I didn’t know. Or maybe I didn’t want to know.
But when my son was diagnosed with a mental illness, I was forced to face something I hadn’t even believed existed. The silence surrounding these illnesses is akin to shame and blame.
Mental illnesses are health conditions involving changes in emotion, thinking or behavior. They are sometimes referred to as the invisible plague because they are conditions that disrupt brain chemistry but cannot be seen except through behaviors.
Mental illnesses include major depression, bipolar disorder, eating disorders, anxiety disorders and others. They are physical and biological disorders of the brain, which scientists say start with genetics.
It is time we admit we have not cared enough to learn to separate the facts about mental illness from the myths. Myths abound regarding the causes: family dysfunction or bad parenting.
Not many people are even aware that the percentage of people with mental illnesses who are violent is no greater than the percentage of violent people without them.
Brains can get sick, just like any other part of the body.
“These illnesses have nothing to do with character flaws or a lack of will-power,” said Dr. Sam Keith formerly with UNM IDEAS in Psychiatry in an op-ed piece for the Albuquerque Journal a few years ago.
He reinforced the importance of education to confront the damage caused by the stigma surrounding mental illnesses. His words still ring true today.
Maybe, like me, you would never consider that someone in your family, or even yourself, could be diagnosed with a mental disorder just as readily as cancer or diabetes, or any other health condition. It affects all kinds of families, all kinds of people without regard.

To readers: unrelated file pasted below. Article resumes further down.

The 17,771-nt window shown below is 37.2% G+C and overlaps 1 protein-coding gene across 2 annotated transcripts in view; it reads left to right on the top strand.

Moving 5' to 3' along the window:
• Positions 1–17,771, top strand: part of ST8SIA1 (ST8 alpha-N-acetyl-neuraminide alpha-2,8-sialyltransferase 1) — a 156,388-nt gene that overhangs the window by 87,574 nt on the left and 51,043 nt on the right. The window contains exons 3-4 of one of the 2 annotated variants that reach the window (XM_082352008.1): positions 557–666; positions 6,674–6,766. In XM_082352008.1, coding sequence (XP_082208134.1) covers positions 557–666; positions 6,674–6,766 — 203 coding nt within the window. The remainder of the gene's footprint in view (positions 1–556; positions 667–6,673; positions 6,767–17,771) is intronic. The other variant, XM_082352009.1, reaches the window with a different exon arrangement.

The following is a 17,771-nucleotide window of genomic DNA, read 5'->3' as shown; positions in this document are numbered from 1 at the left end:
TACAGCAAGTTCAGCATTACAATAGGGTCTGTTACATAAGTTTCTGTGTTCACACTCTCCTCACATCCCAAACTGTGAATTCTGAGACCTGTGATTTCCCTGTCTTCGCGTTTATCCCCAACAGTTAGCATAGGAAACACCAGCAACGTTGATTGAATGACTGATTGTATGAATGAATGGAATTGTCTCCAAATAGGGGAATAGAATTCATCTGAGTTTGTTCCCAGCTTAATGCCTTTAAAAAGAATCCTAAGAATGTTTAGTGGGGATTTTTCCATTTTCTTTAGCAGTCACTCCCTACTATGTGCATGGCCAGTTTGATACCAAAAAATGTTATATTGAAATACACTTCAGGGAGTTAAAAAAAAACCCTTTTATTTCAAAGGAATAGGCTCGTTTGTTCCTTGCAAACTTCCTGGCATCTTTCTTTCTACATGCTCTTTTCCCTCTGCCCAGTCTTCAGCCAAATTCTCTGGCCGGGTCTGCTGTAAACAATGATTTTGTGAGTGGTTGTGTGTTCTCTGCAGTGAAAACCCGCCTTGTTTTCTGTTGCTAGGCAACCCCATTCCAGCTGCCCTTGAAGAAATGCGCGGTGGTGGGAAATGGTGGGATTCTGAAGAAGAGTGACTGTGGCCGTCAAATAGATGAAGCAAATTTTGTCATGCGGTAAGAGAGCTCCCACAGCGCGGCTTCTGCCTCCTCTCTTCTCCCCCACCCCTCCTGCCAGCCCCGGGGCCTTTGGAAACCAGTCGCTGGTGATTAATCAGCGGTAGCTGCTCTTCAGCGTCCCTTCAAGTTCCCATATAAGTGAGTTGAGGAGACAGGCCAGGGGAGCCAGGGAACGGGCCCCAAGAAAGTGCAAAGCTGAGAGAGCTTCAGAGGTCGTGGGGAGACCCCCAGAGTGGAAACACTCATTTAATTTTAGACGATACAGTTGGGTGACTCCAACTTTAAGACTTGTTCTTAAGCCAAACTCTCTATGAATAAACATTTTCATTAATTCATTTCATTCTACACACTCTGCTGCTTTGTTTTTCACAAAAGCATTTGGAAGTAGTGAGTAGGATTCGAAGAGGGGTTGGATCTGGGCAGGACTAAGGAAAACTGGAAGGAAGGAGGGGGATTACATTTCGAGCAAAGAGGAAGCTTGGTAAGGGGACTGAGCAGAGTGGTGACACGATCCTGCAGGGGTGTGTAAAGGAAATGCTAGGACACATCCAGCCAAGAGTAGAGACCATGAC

Thankfully, the future holds hope for a more certain diagnosis with tools like brain imaging and treatments that can include medications, therapy, learned coping skills and a healthy lifestyle.
In this time of COVID -19 there is a need to increase intervention and prevention efforts to address associated mental health conditions and suicidal ideation. New Mexico youth deserve the best support we can offer.
Many groups are joining together across the state to facilitate this kind of intervention and education in our schools and other youth-serving organizations. Suicide is the leading cause of death for ages 10-14 and the second-leading cause of death for ages 15-24, according to U.S. Centers for Disease Control’s 2020 information.
One such educational program from Breaking the Silence NM is called “Talking Mental Health.” Its mission is to end the stigma, shame, silence and secrecy surrounding mental illness and suicide.
It is designed to facilitate dialogue between families, schools and students in New Mexico schools. Mental illness can be treated and prevented, according to the New Mexico Department of Health. Through connection and education, we can break down the negative stereotypes, so youth will not be ashamed to ask for help and get the treatment they need before it becomes serious, chronic or ends in suicide.
(Desiree Woodland represents Survivors of Suicide Breaking the Silence NM.)